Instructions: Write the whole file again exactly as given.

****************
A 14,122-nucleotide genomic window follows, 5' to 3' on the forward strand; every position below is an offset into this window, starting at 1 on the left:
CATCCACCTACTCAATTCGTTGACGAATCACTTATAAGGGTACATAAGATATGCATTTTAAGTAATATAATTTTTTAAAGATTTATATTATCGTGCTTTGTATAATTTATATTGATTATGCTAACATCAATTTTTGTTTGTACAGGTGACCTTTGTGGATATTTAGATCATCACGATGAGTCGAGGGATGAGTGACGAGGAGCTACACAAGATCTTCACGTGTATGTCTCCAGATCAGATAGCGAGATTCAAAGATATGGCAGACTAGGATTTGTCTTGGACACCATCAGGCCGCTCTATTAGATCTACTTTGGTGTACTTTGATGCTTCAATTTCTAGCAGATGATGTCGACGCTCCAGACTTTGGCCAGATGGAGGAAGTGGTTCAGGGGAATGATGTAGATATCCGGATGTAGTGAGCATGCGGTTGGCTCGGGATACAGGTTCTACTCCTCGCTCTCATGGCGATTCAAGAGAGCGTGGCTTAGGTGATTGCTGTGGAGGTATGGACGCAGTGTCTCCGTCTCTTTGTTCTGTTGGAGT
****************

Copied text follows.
A 14,122-nucleotide genomic window follows, 5' to 3' on the forward strand; every position below is an offset into this window, starting at 1 on the left:
CATCCACCTACTCAATTCGTTGACGAATCACTTATAAGGGTACATAAGATATGCATTTTAAGTAATATAATTTTTTAAAGATTTATATTATCGTGCTTTGTATAATTTATATTGATTATGCTAACATCAATTTTTGTTTGTACAGGTGACCTTTGTGGATATTTAGATCATCACGATGAGTCGAGGGATGAGTGACGAGGAGCTACACAAGATCTTCACGTGTATGTCTCCAGATCAGATAGCGAGATTCAAAGATATGGCAGACTAGGATTTGTCTTGGACACCATCAGGCCGCTCTATTAGATCTACTTTGGTGTACTTTGATGCTTCAATTTCTAGCAGATGATGTCGACGCTCCAGACTTTGGCCAGATGGAGGAAGTGGTTCAGGGGAATGATGTAGATATCCGGATGTAGTGAGCATGCGGTTGGCTCGGGATACAGGTTCTACTCCTCGCTCTCATGGCGATTCAAGAGAGCGTGGCTTAGGTGATTGCTGTGGAGGTATGGACGCAGTGTCTCCGTCTCTTTGTTCTGTTGGAGT